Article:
Unferth: Because my moments of urgency last a long time.
Correspondent: Aha! So it’s lasting urgency you seek.
Unferth: Yeah. It’s not that my urgencies aren’t something that sweep in on me and last for a moment and then flee. They just sit inside me for a long time.
Correspondent: So, for you, some of your very taut paragraphs, your one-sentence paragraphs, they’re almost an attempt to capture a lasting urgency. And then the ephemeral urgencies don’t actually make it into your book. Would that be safe to say?
Unferth: What do you mean by my ephemeral urgencies?
Correspondent: Well, would you say that all of your urgencies are lasting? Or is some of it ephemeral?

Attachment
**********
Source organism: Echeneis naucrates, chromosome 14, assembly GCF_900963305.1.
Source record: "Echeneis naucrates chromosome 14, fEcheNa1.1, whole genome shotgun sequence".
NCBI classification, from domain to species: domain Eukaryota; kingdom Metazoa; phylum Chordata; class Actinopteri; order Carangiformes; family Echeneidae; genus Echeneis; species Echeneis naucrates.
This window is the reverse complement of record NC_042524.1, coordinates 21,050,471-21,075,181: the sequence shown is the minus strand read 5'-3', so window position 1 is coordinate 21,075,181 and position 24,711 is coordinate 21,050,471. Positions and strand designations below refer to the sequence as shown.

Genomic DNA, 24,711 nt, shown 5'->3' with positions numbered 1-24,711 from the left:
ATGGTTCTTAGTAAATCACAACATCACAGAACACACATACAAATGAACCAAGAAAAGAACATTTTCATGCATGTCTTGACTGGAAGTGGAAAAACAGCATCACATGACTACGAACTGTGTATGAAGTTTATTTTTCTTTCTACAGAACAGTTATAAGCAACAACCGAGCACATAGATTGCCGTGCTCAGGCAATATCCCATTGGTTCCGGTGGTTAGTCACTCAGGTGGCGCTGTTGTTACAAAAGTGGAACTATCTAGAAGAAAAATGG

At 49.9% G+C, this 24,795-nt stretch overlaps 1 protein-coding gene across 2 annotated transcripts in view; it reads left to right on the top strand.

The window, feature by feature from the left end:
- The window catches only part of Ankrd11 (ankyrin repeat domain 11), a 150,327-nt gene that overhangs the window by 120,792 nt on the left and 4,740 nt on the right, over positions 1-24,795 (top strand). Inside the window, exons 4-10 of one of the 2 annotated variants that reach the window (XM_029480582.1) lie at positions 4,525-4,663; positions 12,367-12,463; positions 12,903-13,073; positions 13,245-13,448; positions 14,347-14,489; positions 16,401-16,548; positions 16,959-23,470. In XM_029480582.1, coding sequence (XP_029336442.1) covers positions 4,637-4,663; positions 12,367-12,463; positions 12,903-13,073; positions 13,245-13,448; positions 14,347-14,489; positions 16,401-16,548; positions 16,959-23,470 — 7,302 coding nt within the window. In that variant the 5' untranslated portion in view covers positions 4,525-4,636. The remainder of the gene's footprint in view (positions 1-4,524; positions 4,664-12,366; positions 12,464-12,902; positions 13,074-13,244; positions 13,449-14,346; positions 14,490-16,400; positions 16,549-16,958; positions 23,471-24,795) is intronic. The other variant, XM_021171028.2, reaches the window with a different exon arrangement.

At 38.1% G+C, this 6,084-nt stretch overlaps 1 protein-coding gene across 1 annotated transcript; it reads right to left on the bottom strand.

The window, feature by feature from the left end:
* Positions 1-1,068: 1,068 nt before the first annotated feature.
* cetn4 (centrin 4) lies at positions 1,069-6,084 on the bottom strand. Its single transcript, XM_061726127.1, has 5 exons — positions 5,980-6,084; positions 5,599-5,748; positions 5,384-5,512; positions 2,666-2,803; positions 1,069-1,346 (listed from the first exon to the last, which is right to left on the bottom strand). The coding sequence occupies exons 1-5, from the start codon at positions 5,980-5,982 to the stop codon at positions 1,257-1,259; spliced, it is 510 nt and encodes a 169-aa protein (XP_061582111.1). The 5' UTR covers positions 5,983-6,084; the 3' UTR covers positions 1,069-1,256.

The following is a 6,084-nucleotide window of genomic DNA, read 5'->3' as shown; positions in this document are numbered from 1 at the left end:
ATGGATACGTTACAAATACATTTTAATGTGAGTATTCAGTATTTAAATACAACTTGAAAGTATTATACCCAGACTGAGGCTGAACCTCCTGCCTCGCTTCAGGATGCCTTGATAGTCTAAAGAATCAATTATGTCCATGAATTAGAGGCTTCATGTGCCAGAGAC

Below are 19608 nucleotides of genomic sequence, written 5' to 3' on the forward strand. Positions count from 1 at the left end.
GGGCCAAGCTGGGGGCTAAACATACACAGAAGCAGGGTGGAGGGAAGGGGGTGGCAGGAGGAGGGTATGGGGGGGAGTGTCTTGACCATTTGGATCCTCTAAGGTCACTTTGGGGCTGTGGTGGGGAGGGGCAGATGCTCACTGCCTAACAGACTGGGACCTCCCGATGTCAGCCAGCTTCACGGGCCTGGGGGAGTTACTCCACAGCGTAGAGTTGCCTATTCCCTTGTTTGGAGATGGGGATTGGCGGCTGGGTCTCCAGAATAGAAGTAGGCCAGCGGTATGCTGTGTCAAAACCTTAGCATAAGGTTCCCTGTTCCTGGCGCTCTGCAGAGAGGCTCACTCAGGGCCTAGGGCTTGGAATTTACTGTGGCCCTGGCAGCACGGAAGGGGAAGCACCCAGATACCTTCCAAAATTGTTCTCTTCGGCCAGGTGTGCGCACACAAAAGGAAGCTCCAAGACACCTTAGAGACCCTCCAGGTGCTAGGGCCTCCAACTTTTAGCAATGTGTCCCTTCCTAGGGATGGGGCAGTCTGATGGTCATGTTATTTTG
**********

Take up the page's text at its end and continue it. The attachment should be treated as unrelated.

Unferth: No. Some are. I guess in many ways we’re all sort of a bundle of urgencies, right? We’re all trying to do all sorts of things to stay calm. To try and stay calm. And some of those things are satisfied very easily. Just by eating something if I’m hungry. And others feel deep and existential and possibly without solution.
Unferth: So there are many different levels of urgencies, I suppose.
Correspondent: When your urgencies are captured into text, is it less urgent? Or does it still last?
Unferth: Maybe it feels less urgent once it’s done and out there. Like this particular topic. Now that it’s written and it’s done and the book is out, I don’t feel as urgent about that topic anymore.
(Image: Meghan Kenny)